I think an important thing to remember about these lifecycle models--whether V-model, W-model, Agile model, iterative model, etc.--is encapsulated in a witticism attributed to W.E. Deming: "All models are wrong; some are useful." What he meant by that, as I understand it, is that every model is a simplification of reality that omits some elements of reality. To the extent that the model helps you think more clearly about something you need to do or understand in the real world, that's great; it's a helpful model. To the extent that a model becomes dogma and interferes with real-world progress, then it becomes a problem. We see this happen with some of our clients from time to time, where following a model becomes more important than doing the right thing in terms of achieving the goals of the project.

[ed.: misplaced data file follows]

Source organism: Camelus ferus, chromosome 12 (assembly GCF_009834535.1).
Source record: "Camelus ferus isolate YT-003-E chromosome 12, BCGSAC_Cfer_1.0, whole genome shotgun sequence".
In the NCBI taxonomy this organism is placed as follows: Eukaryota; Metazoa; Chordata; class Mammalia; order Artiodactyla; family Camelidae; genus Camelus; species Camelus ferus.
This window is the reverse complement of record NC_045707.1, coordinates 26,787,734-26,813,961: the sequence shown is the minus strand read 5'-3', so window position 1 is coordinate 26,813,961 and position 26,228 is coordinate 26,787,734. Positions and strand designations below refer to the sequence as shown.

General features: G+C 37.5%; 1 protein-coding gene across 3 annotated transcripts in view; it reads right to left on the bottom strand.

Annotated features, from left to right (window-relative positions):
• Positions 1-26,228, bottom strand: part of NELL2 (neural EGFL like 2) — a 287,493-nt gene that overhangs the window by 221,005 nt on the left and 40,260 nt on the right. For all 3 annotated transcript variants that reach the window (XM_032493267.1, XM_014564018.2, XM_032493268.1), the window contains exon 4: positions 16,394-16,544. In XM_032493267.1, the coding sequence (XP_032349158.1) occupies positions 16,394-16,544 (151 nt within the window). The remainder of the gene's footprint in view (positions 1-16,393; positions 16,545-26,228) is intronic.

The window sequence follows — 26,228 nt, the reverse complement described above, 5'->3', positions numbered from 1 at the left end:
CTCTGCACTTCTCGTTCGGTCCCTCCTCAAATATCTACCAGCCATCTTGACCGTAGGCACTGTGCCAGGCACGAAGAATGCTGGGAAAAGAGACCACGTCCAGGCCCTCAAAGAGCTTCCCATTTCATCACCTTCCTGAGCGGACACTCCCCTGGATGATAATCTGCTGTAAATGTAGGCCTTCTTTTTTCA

So, Din, if the W-model helps you and your colleagues think more clearly and act more correctly on your projects--especially in terms of integrating testing into the lifecycle from beginning to end--then that's great. Personally, I find a prefer the simply V-model diagram, as I understand that implicit in that diagram is testing involvement from the start of the project and also the principle that every work product should be subjected to both static and dynamic tests, starting as early as possible.
The US space shuttle program is coming to an end this year. In the next three months, the last two shuttle missions will occur. The retiring shuttles will be sent to museums, as discussed here: http://bit.ly/fwAVIk